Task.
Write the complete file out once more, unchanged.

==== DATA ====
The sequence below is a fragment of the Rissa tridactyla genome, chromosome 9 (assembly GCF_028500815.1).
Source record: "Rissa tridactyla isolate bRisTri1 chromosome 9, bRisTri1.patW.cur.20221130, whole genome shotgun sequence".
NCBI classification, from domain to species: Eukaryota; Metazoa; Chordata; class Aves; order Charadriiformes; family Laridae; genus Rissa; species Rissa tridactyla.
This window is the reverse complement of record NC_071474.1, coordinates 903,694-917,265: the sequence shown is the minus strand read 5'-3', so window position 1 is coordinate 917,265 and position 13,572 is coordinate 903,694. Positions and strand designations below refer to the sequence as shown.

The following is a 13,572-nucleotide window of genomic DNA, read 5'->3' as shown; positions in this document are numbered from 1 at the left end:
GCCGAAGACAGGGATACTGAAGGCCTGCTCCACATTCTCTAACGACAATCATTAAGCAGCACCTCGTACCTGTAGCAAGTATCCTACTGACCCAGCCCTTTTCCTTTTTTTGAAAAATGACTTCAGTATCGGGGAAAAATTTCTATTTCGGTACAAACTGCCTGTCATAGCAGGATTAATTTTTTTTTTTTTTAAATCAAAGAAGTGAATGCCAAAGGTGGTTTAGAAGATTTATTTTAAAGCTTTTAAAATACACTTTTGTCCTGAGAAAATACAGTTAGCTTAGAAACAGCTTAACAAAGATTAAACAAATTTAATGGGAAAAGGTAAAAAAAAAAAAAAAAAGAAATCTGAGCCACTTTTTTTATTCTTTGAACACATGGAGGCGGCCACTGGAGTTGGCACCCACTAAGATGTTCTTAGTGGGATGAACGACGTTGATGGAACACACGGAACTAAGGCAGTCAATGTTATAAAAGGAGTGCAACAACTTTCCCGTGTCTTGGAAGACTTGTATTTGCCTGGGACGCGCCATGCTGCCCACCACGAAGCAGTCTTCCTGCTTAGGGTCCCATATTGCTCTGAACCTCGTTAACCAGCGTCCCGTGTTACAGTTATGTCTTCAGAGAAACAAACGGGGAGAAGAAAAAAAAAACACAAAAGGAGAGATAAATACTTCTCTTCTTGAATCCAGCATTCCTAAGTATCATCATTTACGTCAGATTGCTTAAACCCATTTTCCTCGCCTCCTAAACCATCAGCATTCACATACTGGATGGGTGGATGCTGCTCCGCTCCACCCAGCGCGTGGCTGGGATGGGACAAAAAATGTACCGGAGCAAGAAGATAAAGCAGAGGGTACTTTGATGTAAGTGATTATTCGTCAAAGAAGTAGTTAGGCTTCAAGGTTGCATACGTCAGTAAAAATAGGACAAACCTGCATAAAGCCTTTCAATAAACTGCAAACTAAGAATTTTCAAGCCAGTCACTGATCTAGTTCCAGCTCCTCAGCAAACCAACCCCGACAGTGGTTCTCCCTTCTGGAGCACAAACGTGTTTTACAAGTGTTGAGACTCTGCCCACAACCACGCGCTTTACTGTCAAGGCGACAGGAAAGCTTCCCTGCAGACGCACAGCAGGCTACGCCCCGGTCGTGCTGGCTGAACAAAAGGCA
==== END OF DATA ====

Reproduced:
The sequence below is a fragment of the Rissa tridactyla genome, chromosome 9 (assembly GCF_028500815.1).
Source record: "Rissa tridactyla isolate bRisTri1 chromosome 9, bRisTri1.patW.cur.20221130, whole genome shotgun sequence".
NCBI classification, from domain to species: Eukaryota; Metazoa; Chordata; class Aves; order Charadriiformes; family Laridae; genus Rissa; species Rissa tridactyla.
This window is the reverse complement of record NC_071474.1, coordinates 903,694-917,265: the sequence shown is the minus strand read 5'-3', so window position 1 is coordinate 917,265 and position 13,572 is coordinate 903,694. Positions and strand designations below refer to the sequence as shown.

The following is a 13,572-nucleotide window of genomic DNA, read 5'->3' as shown; positions in this document are numbered from 1 at the left end:
GCCGAAGACAGGGATACTGAAGGCCTGCTCCACATTCTCTAACGACAATCATTAAGCAGCACCTCGTACCTGTAGCAAGTATCCTACTGACCCAGCCCTTTTCCTTTTTTTGAAAAATGACTTCAGTATCGGGGAAAAATTTCTATTTCGGTACAAACTGCCTGTCATAGCAGGATTAATTTTTTTTTTTTTTAAATCAAAGAAGTGAATGCCAAAGGTGGTTTAGAAGATTTATTTTAAAGCTTTTAAAATACACTTTTGTCCTGAGAAAATACAGTTAGCTTAGAAACAGCTTAACAAAGATTAAACAAATTTAATGGGAAAAGGTAAAAAAAAAAAAAAAAAGAAATCTGAGCCACTTTTTTTATTCTTTGAACACATGGAGGCGGCCACTGGAGTTGGCACCCACTAAGATGTTCTTAGTGGGATGAACGACGTTGATGGAACACACGGAACTAAGGCAGTCAATGTTATAAAAGGAGTGCAACAACTTTCCCGTGTCTTGGAAGACTTGTATTTGCCTGGGACGCGCCATGCTGCCCACCACGAAGCAGTCTTCCTGCTTAGGGTCCCATATTGCTCTGAACCTCGTTAACCAGCGTCCCGTGTTACAGTTATGTCTTCAGAGAAACAAACGGGGAGAAGAAAAAAAAAACACAAAAGGAGAGATAAATACTTCTCTTCTTGAATCCAGCATTCCTAAGTATCATCATTTACGTCAGATTGCTTAAACCCATTTTCCTCGCCTCCTAAACCATCAGCATTCACATACTGGATGGGTGGATGCTGCTCCGCTCCACCCAGCGCGTGGCTGGGATGGGACAAAAAATGTACCGGAGCAAGAAGATAAAGCAGAGGGTACTTTGATGTAAGTGATTATTCGTCAAAGAAGTAGTTAGGCTTCAAGGTTGCATACGTCAGTAAAAATAGGACAAACCTGCATAAAGCCTTTCAATAAACTGCAAACTAAGAATTTTCAAGCCAGTCACTGATCTAGTTCCAGCTCCTCAGCAAACCAACCCCGACAGTGGTTCTCCCTTCTGGAGCACAAACGTGTTTTACAAGTGTTGAGACTCTGCCCACAACCACGCGCTTTACTGTCAAGGCGACAGGAAAGCTTCCCTGCAGACGCACAGCAGGCTACGCCCCGGTCGTGCTGGCTGAACAAAAGGCA